ell phones, especially smart phones are becoming a valuable resource, not only to aid in learning, but also for other reasons, such as parents needing to be in communication with their kids. Since high schools are supposed to be preparing students for the real world, where they will allowed to use cell phones, it seems pointless to not allow students to use cell phones for communication and research. Even with the increasing benefits of cell phones in school, many people argue against having cell phones allowed in school, and demand that they be confiscated on sight due to them being a “distraction”. Usage of cellphones for in class assignments as well as communication before and after classes is an important and necessary resource. Cell phones are becoming an increasingly beneficial tool in learning.
Should students have Ipods and phones in class? For the last 5 years Ipods and phones have been a major influence on teenagers in today’s society and the question of whether these forms of technology should be allowed in the classroom has been a common debate among many people. Education is one of the most important factors for teenagers to learn as it may influence the outcome of their lives and having disruptive possessions affects their learning. Ipods and phones are distractive, disruptive and an annoyance to all students and teachers and need to be confiscated when in use during class time. The reason our youth is to be educated is to get a better understanding of life and how to form a better lifestyle for themselves but how are they to comprehend such hard tasks during school that need full concentration when they are texting their friends in the next classroom or listening the newest song on their Ipods ?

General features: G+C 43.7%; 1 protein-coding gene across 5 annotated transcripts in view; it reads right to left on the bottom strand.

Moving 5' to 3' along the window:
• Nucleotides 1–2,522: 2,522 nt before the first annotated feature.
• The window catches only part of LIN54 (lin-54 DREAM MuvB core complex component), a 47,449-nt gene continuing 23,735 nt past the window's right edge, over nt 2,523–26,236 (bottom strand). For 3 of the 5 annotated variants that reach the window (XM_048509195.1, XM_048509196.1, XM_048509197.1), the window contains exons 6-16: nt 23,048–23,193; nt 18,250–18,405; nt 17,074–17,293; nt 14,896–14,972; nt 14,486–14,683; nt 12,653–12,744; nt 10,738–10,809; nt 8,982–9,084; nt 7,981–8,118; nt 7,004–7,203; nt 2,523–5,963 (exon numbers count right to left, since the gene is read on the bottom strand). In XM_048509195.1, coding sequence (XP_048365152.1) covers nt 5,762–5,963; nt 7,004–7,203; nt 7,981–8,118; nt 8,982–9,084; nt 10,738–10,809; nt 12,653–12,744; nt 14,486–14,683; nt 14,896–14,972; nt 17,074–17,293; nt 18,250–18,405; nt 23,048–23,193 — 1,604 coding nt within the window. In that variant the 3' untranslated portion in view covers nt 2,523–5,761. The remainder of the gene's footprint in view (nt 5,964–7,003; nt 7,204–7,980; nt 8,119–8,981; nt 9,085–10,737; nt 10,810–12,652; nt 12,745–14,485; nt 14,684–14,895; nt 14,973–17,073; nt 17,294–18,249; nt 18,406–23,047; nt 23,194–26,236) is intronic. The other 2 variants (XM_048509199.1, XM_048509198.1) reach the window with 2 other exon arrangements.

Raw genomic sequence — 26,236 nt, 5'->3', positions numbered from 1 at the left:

Since there are no education requirements for those who choose to homeschool their children, this is a legitimate concern. Public schools are made up of students separated by demographics. These areas may have a mixture of high and low income families. Without the option of which public school your child attends, parents are sometimes concerned with the typically higher crime rates mixed in these areas. Given the many pros and cons of
Military Denied Access to Teens Some schools believe that the military should not target teens in high school because they are too young and that they should try to go to college first. They say the military life is not well suited for young teens still in high school or fresh out of school. “Recruiters are targeting certain teens” (Ayers 87.8). The schools that military recruiters do have full access to teens are “offering higher bonuses and shortened tours of duty,” just so the teen can think about the military. (Ayers 87.8) Wealthy Kids Don’t Enlist The reason wealthy kids do not enlist is that they can afford to go to college and not have to worry about the military paying for it.